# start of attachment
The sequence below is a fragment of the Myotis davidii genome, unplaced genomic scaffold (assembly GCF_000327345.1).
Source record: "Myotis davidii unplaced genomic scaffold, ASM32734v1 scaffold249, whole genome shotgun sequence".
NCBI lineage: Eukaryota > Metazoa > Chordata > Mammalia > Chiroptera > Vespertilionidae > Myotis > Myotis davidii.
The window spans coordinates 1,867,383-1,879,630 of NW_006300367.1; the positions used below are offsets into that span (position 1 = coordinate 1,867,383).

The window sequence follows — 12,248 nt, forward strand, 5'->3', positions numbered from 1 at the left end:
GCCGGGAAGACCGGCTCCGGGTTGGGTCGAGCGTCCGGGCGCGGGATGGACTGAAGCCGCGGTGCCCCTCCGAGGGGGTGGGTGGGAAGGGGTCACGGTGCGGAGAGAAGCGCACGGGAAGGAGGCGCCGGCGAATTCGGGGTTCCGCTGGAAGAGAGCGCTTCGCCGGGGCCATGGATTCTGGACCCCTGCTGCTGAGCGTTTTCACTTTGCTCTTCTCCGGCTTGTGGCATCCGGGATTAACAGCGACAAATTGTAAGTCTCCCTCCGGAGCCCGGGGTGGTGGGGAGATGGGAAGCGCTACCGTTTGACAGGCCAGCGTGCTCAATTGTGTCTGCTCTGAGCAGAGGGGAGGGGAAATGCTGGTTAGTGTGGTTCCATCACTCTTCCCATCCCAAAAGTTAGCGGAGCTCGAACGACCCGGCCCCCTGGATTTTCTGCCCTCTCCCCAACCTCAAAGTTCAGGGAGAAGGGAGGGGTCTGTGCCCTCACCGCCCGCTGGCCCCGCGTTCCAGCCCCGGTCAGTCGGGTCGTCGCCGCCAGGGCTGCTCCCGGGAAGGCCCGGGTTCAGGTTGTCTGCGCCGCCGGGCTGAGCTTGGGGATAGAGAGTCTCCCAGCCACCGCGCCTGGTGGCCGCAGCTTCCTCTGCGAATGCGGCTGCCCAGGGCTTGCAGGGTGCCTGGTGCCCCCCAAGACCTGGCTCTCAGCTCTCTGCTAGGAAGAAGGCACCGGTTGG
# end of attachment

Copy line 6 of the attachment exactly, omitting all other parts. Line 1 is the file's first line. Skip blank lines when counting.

GCCGGGAAGACCGGCTCCGGGTTGGGTCGAGCGTCCGGGCGCGGGATGGACTGAAGCCGCGGTGCCCCTCCGAGGGGGTGGGTGGGAAGGGGTCACGGTGCGGAGAGAAGCGCACGGGAAGGAGGCGCCGGCGAATTCGGGGTTCCGCTGGAAGAGAGCGCTTCGCCGGGGCCATGGATTCTGGACCCCTGCTGCTGAGCGTTTTCACTTTGCTCTTCTCCGGCTTGTGGCATCCGGGATTAACAGCGACAAATTGTAAGTCTCCCTCCGGAGCCCGGGGTGGTGGGGAGATGGGAAGCGCTACCGTTTGACAGGCCAGCGTGCTCAATTGTGTCTGCTCTGAGCAGAGGGGAGGGGAAATGCTGGTTAGTGTGGTTCCATCACTCTTCCCATCCCAAAAGTTAGCGGAGCTCGAACGACCCGGCCCCCTGGATTTTCTGCCCTCTCCCCAACCTCAAAGTTCAGGGAGAAGGGAGGGGTCTGTGCCCTCACCGCCCGCTGGCCCCGCGTTCCAGCCCCGGTCAGTCGGGTCGTCGCCGCCAGGGCTGCTCCCGGGAAGGCCCGGGTTCAGGTTGTCTGCGCCGCCGGGCTGAGCTTGGGGATAGAGAGTCTCCCAGCCACCGCGCCTGGTGGCCGCAGCTTCCTCTGCGAATGCGGCTGCCCAGGGCTTGCAGGGTGCCTGGTGCCCCCCAAGACCTGGCTCTCAGCTCTCTGCTAGGAAGAAGGCACCGGTTGG